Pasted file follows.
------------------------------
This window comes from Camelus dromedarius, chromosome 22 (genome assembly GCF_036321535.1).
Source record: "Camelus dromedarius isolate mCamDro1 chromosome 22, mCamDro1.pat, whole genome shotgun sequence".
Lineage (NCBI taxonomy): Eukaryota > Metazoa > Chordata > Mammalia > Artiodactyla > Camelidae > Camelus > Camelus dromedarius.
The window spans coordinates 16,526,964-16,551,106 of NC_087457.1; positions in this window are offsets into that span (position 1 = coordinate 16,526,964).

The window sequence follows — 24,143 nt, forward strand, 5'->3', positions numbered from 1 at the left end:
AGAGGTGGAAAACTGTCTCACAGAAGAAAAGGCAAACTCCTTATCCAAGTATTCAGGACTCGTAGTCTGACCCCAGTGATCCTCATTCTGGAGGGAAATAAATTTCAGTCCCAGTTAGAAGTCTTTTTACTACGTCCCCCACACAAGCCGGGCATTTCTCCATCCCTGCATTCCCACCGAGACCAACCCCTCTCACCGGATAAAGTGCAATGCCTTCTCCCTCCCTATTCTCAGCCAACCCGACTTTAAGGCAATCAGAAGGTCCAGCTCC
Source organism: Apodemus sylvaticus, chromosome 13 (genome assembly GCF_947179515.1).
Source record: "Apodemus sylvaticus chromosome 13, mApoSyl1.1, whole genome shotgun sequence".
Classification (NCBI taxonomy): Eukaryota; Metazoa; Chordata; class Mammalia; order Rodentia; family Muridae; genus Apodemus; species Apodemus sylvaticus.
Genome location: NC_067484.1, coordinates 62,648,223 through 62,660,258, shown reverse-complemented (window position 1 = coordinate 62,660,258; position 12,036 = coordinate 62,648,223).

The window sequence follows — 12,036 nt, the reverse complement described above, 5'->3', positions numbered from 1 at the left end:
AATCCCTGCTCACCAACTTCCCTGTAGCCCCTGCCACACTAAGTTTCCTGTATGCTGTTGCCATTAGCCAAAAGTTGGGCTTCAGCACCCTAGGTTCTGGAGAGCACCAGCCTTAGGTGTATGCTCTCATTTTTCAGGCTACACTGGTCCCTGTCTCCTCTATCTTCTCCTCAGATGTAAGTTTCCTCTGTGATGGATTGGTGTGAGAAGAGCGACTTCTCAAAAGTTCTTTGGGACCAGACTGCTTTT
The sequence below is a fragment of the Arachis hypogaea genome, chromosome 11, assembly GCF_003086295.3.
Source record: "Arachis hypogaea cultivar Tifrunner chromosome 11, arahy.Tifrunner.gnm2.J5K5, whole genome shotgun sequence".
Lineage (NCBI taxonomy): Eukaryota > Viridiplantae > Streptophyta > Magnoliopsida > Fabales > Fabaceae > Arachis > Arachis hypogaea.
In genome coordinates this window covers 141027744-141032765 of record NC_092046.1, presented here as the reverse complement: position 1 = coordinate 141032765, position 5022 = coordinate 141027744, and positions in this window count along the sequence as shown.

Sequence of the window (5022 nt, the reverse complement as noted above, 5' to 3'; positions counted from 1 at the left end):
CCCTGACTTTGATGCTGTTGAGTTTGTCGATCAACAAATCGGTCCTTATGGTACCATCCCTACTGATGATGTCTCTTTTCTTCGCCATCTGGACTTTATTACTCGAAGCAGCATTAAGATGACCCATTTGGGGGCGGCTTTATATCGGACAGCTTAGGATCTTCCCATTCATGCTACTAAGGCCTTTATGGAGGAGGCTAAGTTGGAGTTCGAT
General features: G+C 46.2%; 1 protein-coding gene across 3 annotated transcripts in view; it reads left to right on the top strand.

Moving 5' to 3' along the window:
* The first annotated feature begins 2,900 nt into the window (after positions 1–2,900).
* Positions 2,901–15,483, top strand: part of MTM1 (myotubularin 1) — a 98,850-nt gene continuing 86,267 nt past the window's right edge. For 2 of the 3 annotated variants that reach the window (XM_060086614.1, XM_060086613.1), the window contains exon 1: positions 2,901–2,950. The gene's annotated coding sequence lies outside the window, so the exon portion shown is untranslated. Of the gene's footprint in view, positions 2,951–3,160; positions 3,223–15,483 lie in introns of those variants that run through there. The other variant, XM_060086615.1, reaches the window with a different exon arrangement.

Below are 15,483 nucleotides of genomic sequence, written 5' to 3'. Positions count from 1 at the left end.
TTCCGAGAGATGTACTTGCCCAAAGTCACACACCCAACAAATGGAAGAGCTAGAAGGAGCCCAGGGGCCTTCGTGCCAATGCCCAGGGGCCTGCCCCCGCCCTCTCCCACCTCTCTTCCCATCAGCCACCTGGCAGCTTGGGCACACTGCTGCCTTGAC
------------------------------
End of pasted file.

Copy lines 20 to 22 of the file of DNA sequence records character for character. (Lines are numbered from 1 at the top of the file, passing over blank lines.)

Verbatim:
Moving 5' to 3' along the window:
* The first annotated feature begins 2,900 nt into the window (after positions 1–2,900).
* Positions 2,901–15,483, top strand: part of MTM1 (myotubularin 1) — a 98,850-nt gene continuing 86,267 nt past the window's right edge. For 2 of the 3 annotated variants that reach the window (XM_060086614.1, XM_060086613.1), the window contains exon 1: positions 2,901–2,950. The gene's annotated coding sequence lies outside the window, so the exon portion shown is untranslated. Of the gene's footprint in view, positions 2,951–3,160; positions 3,223–15,483 lie in introns of those variants that run through there. The other variant, XM_060086615.1, reaches the window with a different exon arrangement.